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Cablegate: Cpa: Still No Way Forward On Abyei

VZCZCXRO5180
RR RUEHROV
DE RUEHKH #1893 2211237
ZNR UUUUU ZZH
R 091237Z AUG 06
FM AMEMBASSY KHARTOUM
TO RUEHC/SECSTATE WASHDC 4082
INFO RUCNIAD/IGAD COLLECTIVE

UNCLAS KHARTOUM 001893

SIPDIS

SIPDIS

E.O. 12958: N/A
TAGS: PGOV ECON EPET SU
SUBJECT: CPA: Still No Way Forward on Abyei


1. One year after the Abyei Boundaries Commission (ABC) presented
its report, the Abyei/Three Areas Working Group of the Assessment
and Evaluation Commission (AEC) met on July 19 to try to discuss
possible solutions to the deadlock on Abyei. The impasse has
prevented the appointment of an Interim Abyei Area Administration,
leaving the people in the region without any form of government
support or services. Both the National Congress Party (NCP)
representative and the Sudanese People's Liberation Movement (SPLM)
representative agreed that a pre-interim Abyei Area Administration
should be appointed before the boundary dispute is resolved, a break
from their previous position, but the nature and role of the
administration remained in dispute. Both sides feared that this
interim administration would create a de facto Abyei solution
against their interests.

2. The entire working group, including the representatives from the
NCP and SPLM, agreed that the need to deliver services and
humanitarian support outweighed any other political decisions.
However, when the discussions turned to which areas where to be
served, the NCP representative pulled back and became worried that a
pre-interim administration would create working Abyei boundaries
that may influence a final decision. The SPLM representative
demanded that any pre-interim administration have a fixed time limit
and a schedule for a final resolution to prevent further stalling.

3. The working group discussed the possibility of having a
pre-interim administration simply serve the people who are not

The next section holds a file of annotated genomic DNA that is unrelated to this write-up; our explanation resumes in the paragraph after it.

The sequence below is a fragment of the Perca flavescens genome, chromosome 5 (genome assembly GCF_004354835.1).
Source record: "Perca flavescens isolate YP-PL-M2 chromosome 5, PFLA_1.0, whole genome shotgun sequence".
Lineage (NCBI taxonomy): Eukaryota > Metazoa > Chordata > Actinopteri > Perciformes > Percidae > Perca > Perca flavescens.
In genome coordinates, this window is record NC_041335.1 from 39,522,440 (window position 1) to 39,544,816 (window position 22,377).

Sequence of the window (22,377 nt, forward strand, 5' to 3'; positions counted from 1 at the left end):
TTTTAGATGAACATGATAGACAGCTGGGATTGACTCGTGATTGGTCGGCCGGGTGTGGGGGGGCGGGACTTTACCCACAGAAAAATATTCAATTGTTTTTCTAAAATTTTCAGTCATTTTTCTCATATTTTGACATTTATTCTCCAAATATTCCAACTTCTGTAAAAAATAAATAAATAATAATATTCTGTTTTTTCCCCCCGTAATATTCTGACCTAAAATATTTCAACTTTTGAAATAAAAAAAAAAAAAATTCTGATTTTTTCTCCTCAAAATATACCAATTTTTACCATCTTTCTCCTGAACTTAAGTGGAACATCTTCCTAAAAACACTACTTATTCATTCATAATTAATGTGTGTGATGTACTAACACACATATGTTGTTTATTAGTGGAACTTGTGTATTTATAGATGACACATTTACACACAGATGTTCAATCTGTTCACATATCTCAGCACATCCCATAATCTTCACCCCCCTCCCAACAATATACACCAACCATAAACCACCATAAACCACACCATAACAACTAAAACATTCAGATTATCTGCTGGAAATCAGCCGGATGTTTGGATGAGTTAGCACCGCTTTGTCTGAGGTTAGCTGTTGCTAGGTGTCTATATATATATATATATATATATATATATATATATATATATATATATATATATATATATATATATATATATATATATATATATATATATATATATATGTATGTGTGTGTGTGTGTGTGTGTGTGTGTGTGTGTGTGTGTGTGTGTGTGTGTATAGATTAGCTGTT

currently being served, but the NCP representative felt this would
establish de facto boundaries. The British representative suggested
that the administration begin by serving the residents of Abyei
town, which would certainly be part of any Abyei area. The SPLM
representative objected to this approach, stressing the need to find
a solution that helps all the people of Abyei and not just the urban
dwellers. At the end of the meeting, both the NCP and SPLM
representatives agreed to hold a separate bilateral discussion on
possibilities for a pre-interim administration and report back to
the AEC Working Group before the next AEC Plenary. The Working
Group also decided to invite the UN, and perhaps the Multi-Donor
Trust Fund, to brief the group on the humanitarian situation in
Abyei and what needs to be done.

4. The Working Group also discussed the idea of inviting the
technical experts from the Abyei Boundaries Commission to address
the AEC and explain how it made its decisions in hope that this
could shed light on a possible solution. The NCP representative
felt that the opinions of the experts are already present in their
report-- which, he added, exceeded its mandate -- so they would have
nothing further to add. He also pointed out that the issue was sent
to the Presidency after the NCP-SPLM meeting in May, with inviting
the experts back as one possible option. If the AEC invited the
experts back, he explained, it would pre-empt the Presidency. The
NCP representative suggested that the AEC continue to pressure the
Presidency for its decision on how to move forward. Charge
d'Affairs Steinfeld said he believed inviting the experts back was
well within the investigatory mandate of the AEC, and that the
commission could benefit from talking to them. This issue will be
discussed again at the next plenary in August.

HUME

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